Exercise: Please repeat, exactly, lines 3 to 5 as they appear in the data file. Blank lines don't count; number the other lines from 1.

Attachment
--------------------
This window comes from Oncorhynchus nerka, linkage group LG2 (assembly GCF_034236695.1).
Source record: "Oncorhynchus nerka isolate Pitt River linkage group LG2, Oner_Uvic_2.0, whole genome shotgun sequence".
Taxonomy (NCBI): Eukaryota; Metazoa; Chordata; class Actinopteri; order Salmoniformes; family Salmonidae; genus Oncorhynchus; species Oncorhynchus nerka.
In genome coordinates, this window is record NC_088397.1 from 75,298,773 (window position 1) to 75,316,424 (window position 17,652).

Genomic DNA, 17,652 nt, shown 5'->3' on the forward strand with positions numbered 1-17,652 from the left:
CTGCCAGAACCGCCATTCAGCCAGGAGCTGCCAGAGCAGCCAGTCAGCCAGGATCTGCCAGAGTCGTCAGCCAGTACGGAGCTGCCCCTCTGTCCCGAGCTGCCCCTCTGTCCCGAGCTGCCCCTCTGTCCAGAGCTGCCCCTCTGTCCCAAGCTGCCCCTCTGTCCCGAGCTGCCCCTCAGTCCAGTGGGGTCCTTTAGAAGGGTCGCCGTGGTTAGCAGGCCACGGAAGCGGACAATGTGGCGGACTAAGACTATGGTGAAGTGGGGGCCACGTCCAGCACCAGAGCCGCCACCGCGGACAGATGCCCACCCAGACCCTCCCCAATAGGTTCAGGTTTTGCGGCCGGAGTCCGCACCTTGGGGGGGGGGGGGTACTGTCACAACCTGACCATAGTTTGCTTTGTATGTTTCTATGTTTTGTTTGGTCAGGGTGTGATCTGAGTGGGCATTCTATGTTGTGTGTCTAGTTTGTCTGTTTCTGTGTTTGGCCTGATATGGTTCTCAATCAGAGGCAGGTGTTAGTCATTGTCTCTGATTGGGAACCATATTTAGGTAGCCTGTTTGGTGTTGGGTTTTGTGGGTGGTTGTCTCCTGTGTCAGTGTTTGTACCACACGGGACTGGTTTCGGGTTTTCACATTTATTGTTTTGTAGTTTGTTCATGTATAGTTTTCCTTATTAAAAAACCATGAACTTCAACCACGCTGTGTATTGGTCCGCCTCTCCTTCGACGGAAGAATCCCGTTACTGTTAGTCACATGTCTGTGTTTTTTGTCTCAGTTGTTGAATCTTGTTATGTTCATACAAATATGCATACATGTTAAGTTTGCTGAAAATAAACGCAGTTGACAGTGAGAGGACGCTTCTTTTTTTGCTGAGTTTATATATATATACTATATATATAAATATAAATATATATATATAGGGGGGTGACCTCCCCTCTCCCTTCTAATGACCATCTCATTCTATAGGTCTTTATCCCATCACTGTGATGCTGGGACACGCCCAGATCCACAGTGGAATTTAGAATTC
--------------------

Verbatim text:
Taxonomy (NCBI): Eukaryota; Metazoa; Chordata; class Actinopteri; order Salmoniformes; family Salmonidae; genus Oncorhynchus; species Oncorhynchus nerka.
In genome coordinates, this window is record NC_088397.1 from 75,298,773 (window position 1) to 75,316,424 (window position 17,652).

Genomic DNA, 17,652 nt, shown 5'->3' on the forward strand with positions numbered 1-17,652 from the left: